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Beyond QM/MM: Fragment Quantum Mechanical Methods

Recent research from the research group of Professor

The 2013 Nobel Prize in Chemistry was awarded to three chemists for their contributions in the early 1970s to combined quantum mechanical and molecular mechanical (QM/MM) methods, a class of multiscale models, to study chemical and biological reactions. In the past 20 years, this approach has matured to become a method of choice for large systems. However, there are also several well-known limitations that cannot be resolved within the framework of either MM or combined QM/MM. In principle, quantum mechanics can provide both reactive and nonreactive potential energy surfaces. Currently, there is a burst of exciting advancement that involves the representation of the entire macromolecular system directly by quantum chemical models. These methods, in one way or another, rely on the partition of a large system into molecular fragments such that the computational cost is reduced.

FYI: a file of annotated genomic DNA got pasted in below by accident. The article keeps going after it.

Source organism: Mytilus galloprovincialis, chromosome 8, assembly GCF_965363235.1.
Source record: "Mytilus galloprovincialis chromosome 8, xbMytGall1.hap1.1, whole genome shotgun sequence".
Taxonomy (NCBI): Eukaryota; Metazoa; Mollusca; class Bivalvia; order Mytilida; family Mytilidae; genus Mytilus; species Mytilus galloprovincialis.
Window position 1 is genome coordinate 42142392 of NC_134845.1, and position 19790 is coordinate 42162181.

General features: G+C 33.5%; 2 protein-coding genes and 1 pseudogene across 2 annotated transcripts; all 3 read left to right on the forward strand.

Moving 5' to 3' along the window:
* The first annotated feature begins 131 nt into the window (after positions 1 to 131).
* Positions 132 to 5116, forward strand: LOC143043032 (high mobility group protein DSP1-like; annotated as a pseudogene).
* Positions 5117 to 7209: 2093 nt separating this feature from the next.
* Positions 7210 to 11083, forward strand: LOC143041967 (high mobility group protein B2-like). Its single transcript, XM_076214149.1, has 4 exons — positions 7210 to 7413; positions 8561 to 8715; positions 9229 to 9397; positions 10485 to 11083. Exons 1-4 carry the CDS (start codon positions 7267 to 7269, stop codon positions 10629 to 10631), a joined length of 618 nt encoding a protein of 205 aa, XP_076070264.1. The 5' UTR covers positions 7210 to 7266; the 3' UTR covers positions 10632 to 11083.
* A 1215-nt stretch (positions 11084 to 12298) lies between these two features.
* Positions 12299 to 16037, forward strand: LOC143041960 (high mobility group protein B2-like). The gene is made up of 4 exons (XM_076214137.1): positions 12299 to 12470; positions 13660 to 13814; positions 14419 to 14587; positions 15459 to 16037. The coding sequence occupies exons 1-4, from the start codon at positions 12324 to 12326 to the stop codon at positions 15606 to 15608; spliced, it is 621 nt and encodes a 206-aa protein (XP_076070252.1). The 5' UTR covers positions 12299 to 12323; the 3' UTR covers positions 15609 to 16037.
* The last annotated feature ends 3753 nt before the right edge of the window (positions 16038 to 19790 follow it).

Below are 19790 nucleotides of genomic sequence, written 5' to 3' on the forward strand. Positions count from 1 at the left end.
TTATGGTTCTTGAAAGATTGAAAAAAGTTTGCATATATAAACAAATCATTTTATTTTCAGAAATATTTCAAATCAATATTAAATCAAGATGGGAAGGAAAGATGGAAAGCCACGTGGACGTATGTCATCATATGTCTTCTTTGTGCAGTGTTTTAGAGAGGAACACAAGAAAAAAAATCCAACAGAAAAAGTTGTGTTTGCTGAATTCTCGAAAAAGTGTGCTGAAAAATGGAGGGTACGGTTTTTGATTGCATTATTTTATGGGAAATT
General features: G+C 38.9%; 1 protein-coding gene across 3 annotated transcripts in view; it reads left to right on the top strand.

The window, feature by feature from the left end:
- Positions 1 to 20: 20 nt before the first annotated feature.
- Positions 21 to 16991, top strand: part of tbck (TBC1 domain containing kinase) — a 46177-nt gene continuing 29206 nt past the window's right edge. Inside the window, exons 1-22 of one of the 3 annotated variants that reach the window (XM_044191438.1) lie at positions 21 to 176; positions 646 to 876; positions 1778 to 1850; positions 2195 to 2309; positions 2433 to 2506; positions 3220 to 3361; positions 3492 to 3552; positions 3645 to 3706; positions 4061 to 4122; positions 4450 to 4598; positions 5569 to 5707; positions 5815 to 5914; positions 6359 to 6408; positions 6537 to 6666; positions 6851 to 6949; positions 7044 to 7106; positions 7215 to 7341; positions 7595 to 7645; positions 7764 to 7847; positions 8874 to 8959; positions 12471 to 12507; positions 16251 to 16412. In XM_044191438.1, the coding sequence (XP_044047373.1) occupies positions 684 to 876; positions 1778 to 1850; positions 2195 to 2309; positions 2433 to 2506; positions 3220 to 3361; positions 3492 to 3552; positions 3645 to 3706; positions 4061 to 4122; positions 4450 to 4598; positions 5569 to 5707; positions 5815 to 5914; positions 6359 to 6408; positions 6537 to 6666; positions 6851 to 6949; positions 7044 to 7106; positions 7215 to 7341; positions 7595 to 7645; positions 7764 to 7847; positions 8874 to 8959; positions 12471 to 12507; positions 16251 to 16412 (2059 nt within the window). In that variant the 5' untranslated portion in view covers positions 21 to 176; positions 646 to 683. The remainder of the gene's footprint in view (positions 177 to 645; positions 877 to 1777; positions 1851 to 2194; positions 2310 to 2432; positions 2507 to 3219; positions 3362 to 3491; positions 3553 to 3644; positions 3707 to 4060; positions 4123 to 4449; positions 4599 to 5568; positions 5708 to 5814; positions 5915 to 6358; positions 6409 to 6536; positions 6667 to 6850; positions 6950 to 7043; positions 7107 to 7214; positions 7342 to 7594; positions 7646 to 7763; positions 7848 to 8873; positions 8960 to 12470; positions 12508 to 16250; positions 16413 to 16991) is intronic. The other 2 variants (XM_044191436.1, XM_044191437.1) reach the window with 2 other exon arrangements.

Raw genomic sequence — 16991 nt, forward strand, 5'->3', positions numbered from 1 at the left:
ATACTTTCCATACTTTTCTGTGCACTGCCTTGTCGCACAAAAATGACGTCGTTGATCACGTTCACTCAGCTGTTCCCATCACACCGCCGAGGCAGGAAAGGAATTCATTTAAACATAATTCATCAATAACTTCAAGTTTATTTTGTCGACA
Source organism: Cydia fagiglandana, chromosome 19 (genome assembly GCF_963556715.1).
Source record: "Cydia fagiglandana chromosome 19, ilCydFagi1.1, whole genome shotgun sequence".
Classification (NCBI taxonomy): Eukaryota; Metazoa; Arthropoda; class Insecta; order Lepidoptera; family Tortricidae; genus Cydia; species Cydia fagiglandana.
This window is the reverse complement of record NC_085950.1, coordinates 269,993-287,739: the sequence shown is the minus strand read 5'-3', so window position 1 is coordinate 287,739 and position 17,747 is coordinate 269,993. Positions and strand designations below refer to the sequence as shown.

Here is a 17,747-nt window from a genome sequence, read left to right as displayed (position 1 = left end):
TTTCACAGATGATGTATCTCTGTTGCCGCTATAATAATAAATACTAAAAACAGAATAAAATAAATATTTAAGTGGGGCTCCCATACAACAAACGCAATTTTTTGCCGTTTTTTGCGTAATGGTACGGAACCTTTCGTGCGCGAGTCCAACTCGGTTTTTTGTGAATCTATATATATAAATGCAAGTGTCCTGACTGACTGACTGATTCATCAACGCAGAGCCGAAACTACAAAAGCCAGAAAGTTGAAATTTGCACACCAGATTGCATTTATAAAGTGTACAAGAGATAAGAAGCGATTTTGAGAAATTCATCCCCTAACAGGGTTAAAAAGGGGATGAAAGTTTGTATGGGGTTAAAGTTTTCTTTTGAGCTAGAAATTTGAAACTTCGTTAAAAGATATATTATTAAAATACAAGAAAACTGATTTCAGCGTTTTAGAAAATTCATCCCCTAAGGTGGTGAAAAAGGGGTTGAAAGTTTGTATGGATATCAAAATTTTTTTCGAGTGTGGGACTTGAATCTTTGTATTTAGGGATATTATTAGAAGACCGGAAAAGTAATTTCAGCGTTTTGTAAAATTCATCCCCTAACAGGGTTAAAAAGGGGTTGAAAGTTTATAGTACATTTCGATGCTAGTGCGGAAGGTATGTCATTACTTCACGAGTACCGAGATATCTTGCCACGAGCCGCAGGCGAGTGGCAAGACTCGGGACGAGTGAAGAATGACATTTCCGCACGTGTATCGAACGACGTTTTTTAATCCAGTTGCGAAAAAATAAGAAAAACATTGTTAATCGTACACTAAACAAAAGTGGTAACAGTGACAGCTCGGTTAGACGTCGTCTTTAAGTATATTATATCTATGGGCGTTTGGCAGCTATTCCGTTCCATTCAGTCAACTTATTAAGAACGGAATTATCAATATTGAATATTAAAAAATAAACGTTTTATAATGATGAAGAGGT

To highlight recent developments and applications of fragment quantum mechanical methods, a special issue, which was co-edited by professors Jiali Gao from the Department of Chemistry at the University of Minnesota, John Z. H. Zhang from the East China Normal University and NYU-Shanghaim, and Kendall N. Houk from UCLA was just published in Accounts of Chemical Research. These techniques can be used either as an electronic structure theory for macromolecules or as a quantum mechanical force field (QMFF) in molecular dynamics simulations. Both directions represent paradigm-shifting advances in the way that we represent and model complex systems. Read the Special Issue Editorial